More Tips on Tipping and Claiming Meal Expenses

Here are more tips for meals that are a business expense and getting reimbursed


The article How to Tip Your Server at a Restaurant offers excellent advice about tipping.  This includes information about international norms and provides an easy way to calculate a 10% or 20% tip.  Just move the decimal point of the cost to find 10%, and then double it for 20%.[1]

If the meal is a business expense, however, there are a couple things that must always be done.  I will remind you what these are and offer more tips to save you money and time.


First, calculating the tip is easy enough.  Later when you prepare your expense report, you may need to report the GST separately.  Then you may also need to report the sum of the tip and the meal cost, while ensuring the total cost with the sum of all three numbers remains the same.

This number crunching is monotonous and prone to data entry error.  It is true what Benjamin Franklin said, that “time is money,” so why not make it as simple as possible?  When calculating the tip, round the amount to the nearest full dollar.  See an illustration of paying a full dollar amount in Figure 1, which follows these steps.

  • In this example, tipping $4.00 for a meal cost of $21.71, provides a tip of 18.42%, instead of tipping $3.92 for 18.00%.
  • Then, when preparing your expense report, it is simple to add the tip to the meal cost in your head, if a full dollar amount was used, (i.e., $21.71 + $4.00 = $25.71).
  • This is quick, no calculator is required, and a data entry error is unlikely.

Second, for a meal that is a business expense, you must save the receipts!  If you do not, your company or employer cannot reimburse you for the expense.  The meal then becomes a personal expense, paid for using your after-tax dollars!  After paying, keep both the register and payment receipts. Write “COPY” on one, so you do not inadvertently try to expense the same item twice.  Write a note on the other about the meal purpose and to list the attendees.

Make it a habit, as soon as you arrive at wherever you file your expenses (e.g., home or office), to immediately file the receipts in a folder designated for that purpose.  Then you will be prepared to be reimbursed with the next expense report (e.g., monthly). I file my receipts in a 10” x 12″ expandable file pocket that was given to me at a NACE conference.  See my expense folder and an expense report with receipts in Figure 2.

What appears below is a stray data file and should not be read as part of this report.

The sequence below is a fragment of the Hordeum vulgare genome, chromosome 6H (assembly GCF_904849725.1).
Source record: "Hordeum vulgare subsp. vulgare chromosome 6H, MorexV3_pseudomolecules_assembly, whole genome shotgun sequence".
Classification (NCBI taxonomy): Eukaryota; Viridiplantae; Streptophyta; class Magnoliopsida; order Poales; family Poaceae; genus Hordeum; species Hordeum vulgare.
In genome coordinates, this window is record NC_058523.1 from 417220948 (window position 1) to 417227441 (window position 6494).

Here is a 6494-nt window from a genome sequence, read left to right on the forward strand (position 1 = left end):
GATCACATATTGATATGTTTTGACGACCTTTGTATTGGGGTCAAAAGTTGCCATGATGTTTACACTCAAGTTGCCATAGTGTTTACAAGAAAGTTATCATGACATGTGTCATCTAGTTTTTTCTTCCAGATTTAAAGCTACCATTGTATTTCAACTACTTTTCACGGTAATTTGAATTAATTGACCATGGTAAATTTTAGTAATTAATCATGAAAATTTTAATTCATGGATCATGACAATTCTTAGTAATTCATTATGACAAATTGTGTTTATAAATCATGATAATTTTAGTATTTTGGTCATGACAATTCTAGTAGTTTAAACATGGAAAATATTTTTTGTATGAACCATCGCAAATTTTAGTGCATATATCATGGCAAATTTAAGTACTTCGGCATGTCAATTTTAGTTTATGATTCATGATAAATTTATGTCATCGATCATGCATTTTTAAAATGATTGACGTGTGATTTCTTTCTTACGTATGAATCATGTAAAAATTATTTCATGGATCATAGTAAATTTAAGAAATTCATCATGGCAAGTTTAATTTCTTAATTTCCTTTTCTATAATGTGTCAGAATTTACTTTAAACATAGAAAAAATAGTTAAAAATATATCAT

To claim and be fully reimbursed for every eligible meal expense, you need to:

  1. Make the tip calculation as simple as possible; doing this saves time and ensures that any error is easily spotted
  2. Keep every single receipt; doing this systematically ensures that business expenses are not paid with your personal after-tax dollars.


This article was originally published on LinkedIn 1-Aug-15

About the Author

Roy O. Christensen is a Welding Engineering Technologist who has over 35 years’ experience with O&G, pipeline, and other projects. He has authored countless instructions, manuals, plans, proposals, reports, specifications, and other documents that continue to drive success for many projects. He is the founder of the KT Project that saves organizations significant money and time, by providing key resources to leverage expert knowledge transfer for successful project execution.



  1. Pay the tip for a meal that is a business expense as a full dollar amount, 
  2. My expense folder and an expense report with some receipts, Roy O. Christensen


  1. WikiHow, “How to Tip Your Server at a Restaurant,”